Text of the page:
Annuciation

Filippo Lippi, Annuciation, 1435
By MEGAN GANNON
I feel like painting involves a lot of trust. That every time you look at a piece of art you take a leap of faith, most times this jump is strictly metaphorically, but on that rare occasion a painting will touch on a such a level that your physical body will react. Whether through a single tear shed or a look of jaw-dropping awe.

Unfortunately, Filippo Lippi’s Annunciation painted in 1435 is not that painting. Though I argue that Renaissance art takes a bit more faith than modern. I believe this stems not only from the context, but the viewer herself. To truly comprehend a Renaissance painting one needs more than rudimentary knowledge of color and composition. We need something more to understand.

I feel that’s why Renaissance art often seems so tedious. You can’t look at a piece of art from the 15th century and automatically assume that Mary’s hand placement indicates that she feels conturbatio or disquiet. Let alone how do you know the woman in blue is the mother of Christ, the virgin?

I am not a person of the 15th century, so how do I see a painting like one? And what does it mean when I shift my own perspective to fit someone else's? As I step in my Quattrocento shoes I understand that due to strict contracts set up by patrons of the Church and prominent families like the Medicis in Florence that automatically the artist must play be someone else’s rules.

Despite contracts assigning what percentage of Ultramarine blue must be used on Mary’s gown or the general composition of the painting itself, artists still held some control. Lippi when painting his Annunciation knew that in some way or another he had to tell the story of the angel Gabriel coming to tell Mary that the son of God lived within her. Now from here according to Michael Baxandall in his book, Painting and Experience in Fifteenth Century Italy, Lippi had five choices in choosing how to display Mary: "Conturbatio-disquiet, cogitatio-reflection, interrogatio-inquiry, humiliatio-submission, or meritatio-merit" (Baxandall 51).

For his painting, Lippi ultimately chooses conturbatio or disquiet, the viewer can determine this by either eliminating all others or evaluating Mary’s posture in addition to her facial expressions. She bows her hand, clutching her abdomen in awe, twisting her hands around her garments knowing that she is now responsible for bringing the son of God into the world. Her face, with her half-opened eyelids peering down hints at the curiosity, excitement and fear that her pregnancy brings.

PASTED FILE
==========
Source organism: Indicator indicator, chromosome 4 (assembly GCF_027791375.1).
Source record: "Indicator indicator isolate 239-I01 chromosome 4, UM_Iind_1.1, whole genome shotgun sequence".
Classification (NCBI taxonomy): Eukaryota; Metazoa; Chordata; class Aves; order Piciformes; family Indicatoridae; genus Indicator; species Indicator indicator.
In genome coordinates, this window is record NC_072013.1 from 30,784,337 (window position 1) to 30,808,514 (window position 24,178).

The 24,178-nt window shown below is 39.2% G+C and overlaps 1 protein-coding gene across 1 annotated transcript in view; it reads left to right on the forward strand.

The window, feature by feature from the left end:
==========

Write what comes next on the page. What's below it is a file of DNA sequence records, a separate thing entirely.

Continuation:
Although Lippi attributes Mary with human emotion, he must include a reference to flowers, white lilies, and paint the angel Gabriel with wings and kneeling towards Mary in order for his painting to qualify as an Annunciation. The indicators of the Gabriel’s kneeling, his wings, Mary in blue, the white lilies all allow the general public of the 15th century to identify with the painting.

With his requirements out of the way, Lippi may now paint freely. He separates Mary and the angel Gabriel with a column, giving the impression that Gabriel exists only as an apparition in Mary’s mind. She receives his words from the songbird that spouts the latin from it’s beak. Mary exists on slightly higher ground than Gabriel, demonstrating that although it appears they occupy the same space in reality they do not. Gabriel's side of the room, allows the light to flow freely with airy blues tones covering the walls and window drapery. As for Mary’s side, the only light exists in a circle around her body indicating the divine connection that exists within her moment with Gabriel. The rest of her room falls dark with earthy tones occupying the space around her. Within her room, red acts as the only other color, a representation of charity, it seems fighting that it stems from garments around her heart.

Lippi creates a sense of depth through his open spaces in the background of the painting. The book and rose on the bookshelf behind Mary hint at her beauty-the rose and her devotion- the bible. Although not particularly ornate, I adore Lippi’s Annunciation for the comfort I feel when I look at the connection between Gabriel and Mary. At the scariest moment of her life, Lippi reminds me that she is in the light and she will be okay.

Baxandall through his book helps one to understand that "something more" that Renaissance art requires. I used to grow frustrated by attempting to remember the significance of triangles and circles around paintings, the meaning of colors and hand gestures; but now I understand that although I might not initially get it. I don’t need to. That sometimes the most profound paintings are not only the beautiful ones, but the ones that force you to open up a book and understand that Mary is never as simple as you believed she was.

So I urge you to jump off that ledge and land in the world of 15th-century Italy, because I promise you will not be disappointed.
  • 6:33 PM

San Giobbe Altarpiece

Giovanni Bellini, San Giobbe Altarpiece, 1487
By ELIZABETH ELLIS

Bellini wanted to create a compound experience for those who entered the San Giobbe cathedral and viewed the San Giobbe Alterpiece. His painting had to convey the intimacy of the scene within the painting and resonate throughout the church and invoke feelings of reverence, comfort, and belonging, while also showing his talent as an artist with the perspective, composition, and faithfully telling the story of the painting.